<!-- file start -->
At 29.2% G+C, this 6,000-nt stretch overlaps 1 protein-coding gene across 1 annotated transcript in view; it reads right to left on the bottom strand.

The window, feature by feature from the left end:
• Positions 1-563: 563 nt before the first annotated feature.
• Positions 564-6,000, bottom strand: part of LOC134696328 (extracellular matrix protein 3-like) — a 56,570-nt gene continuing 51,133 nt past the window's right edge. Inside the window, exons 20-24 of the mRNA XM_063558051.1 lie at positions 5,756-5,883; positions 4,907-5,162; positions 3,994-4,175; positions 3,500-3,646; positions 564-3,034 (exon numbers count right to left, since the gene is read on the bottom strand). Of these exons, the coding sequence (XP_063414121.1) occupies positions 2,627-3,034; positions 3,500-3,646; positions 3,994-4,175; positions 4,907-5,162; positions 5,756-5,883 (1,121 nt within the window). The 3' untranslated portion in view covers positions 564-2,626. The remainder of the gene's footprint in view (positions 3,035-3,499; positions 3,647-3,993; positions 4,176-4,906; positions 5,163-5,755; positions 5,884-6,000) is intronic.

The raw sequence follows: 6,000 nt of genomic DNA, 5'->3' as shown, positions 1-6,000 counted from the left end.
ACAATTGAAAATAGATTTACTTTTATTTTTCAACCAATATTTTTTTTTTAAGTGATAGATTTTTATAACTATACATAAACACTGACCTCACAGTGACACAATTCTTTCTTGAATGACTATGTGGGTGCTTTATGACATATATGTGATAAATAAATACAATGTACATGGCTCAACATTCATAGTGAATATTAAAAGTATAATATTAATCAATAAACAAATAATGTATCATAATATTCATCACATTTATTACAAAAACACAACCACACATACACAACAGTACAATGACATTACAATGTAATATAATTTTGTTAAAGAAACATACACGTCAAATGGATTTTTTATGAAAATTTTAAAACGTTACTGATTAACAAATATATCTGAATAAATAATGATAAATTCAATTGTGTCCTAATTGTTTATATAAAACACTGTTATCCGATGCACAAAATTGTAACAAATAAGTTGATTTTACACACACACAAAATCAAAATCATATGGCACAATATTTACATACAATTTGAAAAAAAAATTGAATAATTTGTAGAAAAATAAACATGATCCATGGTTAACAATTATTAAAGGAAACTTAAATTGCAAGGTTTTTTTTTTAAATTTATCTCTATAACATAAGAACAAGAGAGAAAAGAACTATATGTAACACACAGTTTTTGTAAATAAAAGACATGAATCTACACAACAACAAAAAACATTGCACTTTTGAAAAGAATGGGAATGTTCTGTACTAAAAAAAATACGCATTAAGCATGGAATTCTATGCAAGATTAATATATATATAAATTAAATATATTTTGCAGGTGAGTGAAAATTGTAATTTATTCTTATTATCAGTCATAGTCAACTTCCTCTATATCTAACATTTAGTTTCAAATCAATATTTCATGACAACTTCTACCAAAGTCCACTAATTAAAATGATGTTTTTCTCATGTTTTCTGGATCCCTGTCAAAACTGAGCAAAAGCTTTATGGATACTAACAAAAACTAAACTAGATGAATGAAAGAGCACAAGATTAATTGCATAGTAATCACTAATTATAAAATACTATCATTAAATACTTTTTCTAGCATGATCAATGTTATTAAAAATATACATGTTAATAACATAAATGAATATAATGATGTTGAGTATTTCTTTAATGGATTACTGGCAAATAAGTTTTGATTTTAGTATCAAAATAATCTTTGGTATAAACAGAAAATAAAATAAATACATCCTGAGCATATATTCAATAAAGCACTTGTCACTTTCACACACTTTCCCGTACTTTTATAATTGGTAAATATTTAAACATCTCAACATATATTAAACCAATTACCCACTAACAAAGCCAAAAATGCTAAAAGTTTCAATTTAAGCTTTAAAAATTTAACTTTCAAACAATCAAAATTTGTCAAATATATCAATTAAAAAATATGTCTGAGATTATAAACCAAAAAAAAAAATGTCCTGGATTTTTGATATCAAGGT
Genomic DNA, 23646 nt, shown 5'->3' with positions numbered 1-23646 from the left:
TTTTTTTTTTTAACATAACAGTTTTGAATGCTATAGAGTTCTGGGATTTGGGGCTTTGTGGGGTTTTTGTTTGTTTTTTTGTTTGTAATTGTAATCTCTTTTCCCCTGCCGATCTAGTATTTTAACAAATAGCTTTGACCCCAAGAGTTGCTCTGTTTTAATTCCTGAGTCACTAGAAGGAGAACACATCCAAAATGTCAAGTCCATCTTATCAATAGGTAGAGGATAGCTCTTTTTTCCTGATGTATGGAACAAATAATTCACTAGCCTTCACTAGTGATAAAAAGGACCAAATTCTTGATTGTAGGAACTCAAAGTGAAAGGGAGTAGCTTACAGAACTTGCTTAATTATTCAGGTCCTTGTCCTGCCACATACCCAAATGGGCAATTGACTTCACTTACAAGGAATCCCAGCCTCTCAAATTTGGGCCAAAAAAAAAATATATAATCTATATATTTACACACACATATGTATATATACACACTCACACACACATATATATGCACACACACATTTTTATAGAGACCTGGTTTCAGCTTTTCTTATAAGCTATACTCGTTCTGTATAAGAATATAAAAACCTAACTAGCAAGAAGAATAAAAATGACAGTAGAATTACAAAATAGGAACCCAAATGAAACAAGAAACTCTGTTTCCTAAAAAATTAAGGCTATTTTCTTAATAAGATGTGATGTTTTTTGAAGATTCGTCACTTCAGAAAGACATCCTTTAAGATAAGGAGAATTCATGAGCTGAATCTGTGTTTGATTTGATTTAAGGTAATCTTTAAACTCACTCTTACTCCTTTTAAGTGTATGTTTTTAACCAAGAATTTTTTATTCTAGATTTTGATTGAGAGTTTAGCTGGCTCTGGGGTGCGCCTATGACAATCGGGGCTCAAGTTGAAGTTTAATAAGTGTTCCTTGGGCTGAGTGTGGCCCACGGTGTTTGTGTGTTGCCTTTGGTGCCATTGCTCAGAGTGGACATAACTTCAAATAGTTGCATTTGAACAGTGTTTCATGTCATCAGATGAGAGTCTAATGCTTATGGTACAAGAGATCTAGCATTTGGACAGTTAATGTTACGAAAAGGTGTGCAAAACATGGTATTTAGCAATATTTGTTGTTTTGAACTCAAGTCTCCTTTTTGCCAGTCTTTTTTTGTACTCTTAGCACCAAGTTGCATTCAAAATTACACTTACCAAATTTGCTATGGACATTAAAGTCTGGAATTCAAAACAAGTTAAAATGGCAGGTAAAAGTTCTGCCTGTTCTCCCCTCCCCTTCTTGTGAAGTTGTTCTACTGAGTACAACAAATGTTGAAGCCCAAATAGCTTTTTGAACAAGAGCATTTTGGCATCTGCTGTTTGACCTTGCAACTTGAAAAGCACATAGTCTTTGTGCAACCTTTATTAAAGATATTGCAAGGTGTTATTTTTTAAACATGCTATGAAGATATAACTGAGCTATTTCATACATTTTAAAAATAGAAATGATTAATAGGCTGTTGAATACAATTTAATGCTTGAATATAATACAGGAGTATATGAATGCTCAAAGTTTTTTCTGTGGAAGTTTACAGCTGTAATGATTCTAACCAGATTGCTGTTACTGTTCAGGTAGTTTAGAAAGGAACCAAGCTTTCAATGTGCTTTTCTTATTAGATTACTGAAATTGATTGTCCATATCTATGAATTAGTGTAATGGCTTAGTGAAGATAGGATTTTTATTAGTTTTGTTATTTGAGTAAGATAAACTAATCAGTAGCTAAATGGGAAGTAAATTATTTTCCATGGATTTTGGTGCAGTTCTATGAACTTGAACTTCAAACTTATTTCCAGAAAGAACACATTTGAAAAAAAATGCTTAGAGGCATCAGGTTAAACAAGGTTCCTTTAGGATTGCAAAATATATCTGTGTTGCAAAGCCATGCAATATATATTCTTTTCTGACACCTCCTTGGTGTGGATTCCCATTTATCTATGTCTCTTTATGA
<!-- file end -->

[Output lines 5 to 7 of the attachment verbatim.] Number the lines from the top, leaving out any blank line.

The raw sequence follows: 6,000 nt of genomic DNA, 5'->3' as shown, positions 1-6,000 counted from the left end.
ACAATTGAAAATAGATTTACTTTTATTTTTCAACCAATATTTTTTTTTTAAGTGATAGATTTTTATAACTATACATAAACACTGACCTCACAGTGACACAATTCTTTCTTGAATGACTATGTGGGTGCTTTATGACATATATGTGATAAATAAATACAATGTACATGGCTCAACATTCATAGTGAATATTAAAAGTATAATATTAATCAATAAACAAATAATGTATCATAATATTCATCACATTTATTACAAAAACACAACCACACATACACAACAGTACAATGACATTACAATGTAATATAATTTTGTTAAAGAAACATACACGTCAAATGGATTTTTTATGAAAATTTTAAAACGTTACTGATTAACAAATATATCTGAATAAATAATGATAAATTCAATTGTGTCCTAATTGTTTATATAAAACACTGTTATCCGATGCACAAAATTGTAACAAATAAGTTGATTTTACACACACACAAAATCAAAATCATATGGCACAATATTTACATACAATTTGAAAAAAAAATTGAATAATTTGTAGAAAAATAAACATGATCCATGGTTAACAATTATTAAAGGAAACTTAAATTGCAAGGTTTTTTTTTTAAATTTATCTCTATAACATAAGAACAAGAGAGAAAAGAACTATATGTAACACACAGTTTTTGTAAATAAAAGACATGAATCTACACAACAACAAAAAACATTGCACTTTTGAAAAGAATGGGAATGTTCTGTACTAAAAAAAATACGCATTAAGCATGGAATTCTATGCAAGATTAATATATATATAAATTAAATATATTTTGCAGGTGAGTGAAAATTGTAATTTATTCTTATTATCAGTCATAGTCAACTTCCTCTATATCTAACATTTAGTTTCAAATCAATATTTCATGACAACTTCTACCAAAGTCCACTAATTAAAATGATGTTTTTCTCATGTTTTCTGGATCCCTGTCAAAACTGAGCAAAAGCTTTATGGATACTAACAAAAACTAAACTAGATGAATGAAAGAGCACAAGATTAATTGCATAGTAATCACTAATTATAAAATACTATCATTAAATACTTTTTCTAGCATGATCAATGTTATTAAAAATATACATGTTAATAACATAAATGAATATAATGATGTTGAGTATTTCTTTAATGGATTACTGGCAAATAAGTTTTGATTTTAGTATCAAAATAATCTTTGGTATAAACAGAAAATAAAATAAATACATCCTGAGCATATATTCAATAAAGCACTTGTCACTTTCACACACTTTCCCGTACTTTTATAATTGGTAAATATTTAAACATCTCAACATATATTAAACCAATTACCCACTAACAAAGCCAAAAATGCTAAAAGTTTCAATTTAAGCTTTAAAAATTTAACTTTCAAACAATCAAAATTTGTCAAATATATCAATTAAAAAATATGTCTGAGATTATAAACCAAAAAAAAAAATGTCCTGGATTTTTGATATCAAGGT
Genomic DNA, 23646 nt, shown 5'->3' with positions numbered 1-23646 from the left: